When my husband, Gary, was rear-ended by an inattentive driver October 15, 2012 and sustained a neck and traumatic brain injury, I had no idea what our future would be. During hospital, rehab facility and nursing home stays for over one year, we returned to our 1904 farm house on December 20, 2013.
Having learned a lot during that time, such as what “total care” and “tilt space wheel chair” meant, I initially doubted we could ever return to our home with eight steps to climb, many smaller rooms and all bedrooms on the second floor. Our home, as most homes, was not made for someone with the special needs Gary required.
Fortunately, during our time away, Amy heard of our situation, contacted me and offered to help work with the builder and excavator we had hired to remodel our home. She knew of modifications required for Gary’s condition that I couldn’t possibly have realized with my limited knowledge. There are few people who can imagine the many details to incorporate into a remodel project for someone with special needs. However, with Amy’s OT background and passion for making people’s lives “livable” again, she really did make living comfortably in our home again a reality for us.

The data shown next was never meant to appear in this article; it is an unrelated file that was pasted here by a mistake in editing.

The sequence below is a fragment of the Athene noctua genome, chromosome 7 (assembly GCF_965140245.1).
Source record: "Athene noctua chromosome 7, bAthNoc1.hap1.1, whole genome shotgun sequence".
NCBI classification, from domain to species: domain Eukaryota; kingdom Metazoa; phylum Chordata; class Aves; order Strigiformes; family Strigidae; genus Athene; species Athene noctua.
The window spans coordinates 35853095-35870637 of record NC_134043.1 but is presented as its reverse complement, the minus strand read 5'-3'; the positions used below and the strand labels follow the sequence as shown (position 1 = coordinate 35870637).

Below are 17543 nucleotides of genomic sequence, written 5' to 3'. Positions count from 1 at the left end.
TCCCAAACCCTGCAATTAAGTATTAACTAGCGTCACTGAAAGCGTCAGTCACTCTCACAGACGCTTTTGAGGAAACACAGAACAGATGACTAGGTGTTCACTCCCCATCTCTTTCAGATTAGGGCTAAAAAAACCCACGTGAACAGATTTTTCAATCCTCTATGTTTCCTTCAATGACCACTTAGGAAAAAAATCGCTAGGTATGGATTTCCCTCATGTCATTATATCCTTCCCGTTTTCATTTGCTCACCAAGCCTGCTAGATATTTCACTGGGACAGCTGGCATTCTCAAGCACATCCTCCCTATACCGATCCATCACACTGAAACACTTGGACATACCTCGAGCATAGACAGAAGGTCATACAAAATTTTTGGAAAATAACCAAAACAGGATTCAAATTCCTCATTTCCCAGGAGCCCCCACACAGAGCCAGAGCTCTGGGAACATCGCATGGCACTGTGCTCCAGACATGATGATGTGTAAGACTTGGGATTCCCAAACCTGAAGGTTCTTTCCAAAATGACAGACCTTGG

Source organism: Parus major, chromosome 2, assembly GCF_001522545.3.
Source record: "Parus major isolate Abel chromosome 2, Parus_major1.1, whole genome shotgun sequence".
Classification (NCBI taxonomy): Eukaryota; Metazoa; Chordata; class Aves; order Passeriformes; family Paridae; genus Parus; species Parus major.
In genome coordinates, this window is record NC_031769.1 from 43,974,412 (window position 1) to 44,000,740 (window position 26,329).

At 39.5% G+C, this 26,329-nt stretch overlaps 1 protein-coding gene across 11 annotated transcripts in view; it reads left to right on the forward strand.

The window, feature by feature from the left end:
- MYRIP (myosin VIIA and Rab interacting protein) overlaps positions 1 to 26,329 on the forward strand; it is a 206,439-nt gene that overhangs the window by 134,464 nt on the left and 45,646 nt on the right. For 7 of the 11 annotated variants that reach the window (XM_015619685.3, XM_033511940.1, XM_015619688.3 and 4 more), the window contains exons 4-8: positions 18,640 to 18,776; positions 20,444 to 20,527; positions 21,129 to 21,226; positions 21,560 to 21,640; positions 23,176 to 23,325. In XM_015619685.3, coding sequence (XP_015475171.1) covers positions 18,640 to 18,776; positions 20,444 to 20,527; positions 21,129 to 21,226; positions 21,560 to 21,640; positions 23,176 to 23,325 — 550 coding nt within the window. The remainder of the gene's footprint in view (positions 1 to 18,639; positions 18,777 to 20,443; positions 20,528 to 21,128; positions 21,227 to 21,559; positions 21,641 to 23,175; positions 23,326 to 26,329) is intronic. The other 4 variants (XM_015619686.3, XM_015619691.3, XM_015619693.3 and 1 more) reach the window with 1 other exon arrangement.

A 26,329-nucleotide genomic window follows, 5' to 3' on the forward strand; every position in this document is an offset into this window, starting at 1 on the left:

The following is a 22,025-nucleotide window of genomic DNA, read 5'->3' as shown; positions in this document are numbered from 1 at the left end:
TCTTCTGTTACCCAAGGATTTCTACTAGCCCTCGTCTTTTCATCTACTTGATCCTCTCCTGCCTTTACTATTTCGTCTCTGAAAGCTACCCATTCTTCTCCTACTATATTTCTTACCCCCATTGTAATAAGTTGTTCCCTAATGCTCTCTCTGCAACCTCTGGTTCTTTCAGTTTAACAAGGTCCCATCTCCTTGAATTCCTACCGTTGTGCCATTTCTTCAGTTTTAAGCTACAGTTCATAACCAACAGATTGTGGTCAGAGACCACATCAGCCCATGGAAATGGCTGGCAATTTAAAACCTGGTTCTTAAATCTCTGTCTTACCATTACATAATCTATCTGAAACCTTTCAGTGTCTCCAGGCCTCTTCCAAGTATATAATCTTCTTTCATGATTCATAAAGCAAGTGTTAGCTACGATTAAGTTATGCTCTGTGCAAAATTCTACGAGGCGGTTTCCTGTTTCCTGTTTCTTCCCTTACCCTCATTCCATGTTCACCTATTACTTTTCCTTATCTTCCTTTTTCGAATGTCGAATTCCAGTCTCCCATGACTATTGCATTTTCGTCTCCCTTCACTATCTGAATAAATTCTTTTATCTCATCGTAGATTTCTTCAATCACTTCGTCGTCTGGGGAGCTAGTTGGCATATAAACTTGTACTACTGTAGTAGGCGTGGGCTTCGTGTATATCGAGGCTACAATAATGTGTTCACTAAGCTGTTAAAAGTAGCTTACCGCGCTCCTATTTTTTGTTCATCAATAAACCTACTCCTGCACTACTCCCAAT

Builders can make a home ADA compliant, but there are so many more modifications that can be incorporated into a building or remodeling project that someone with Amy’s background can envision and suggest.
We highly recommend that if there is someone in your home who has or will have aging related needs or are faced with a sudden, life challenging injury, having a knowledgeable, professional, caring person on your team will help immensely. We know that from our experience working with Amy.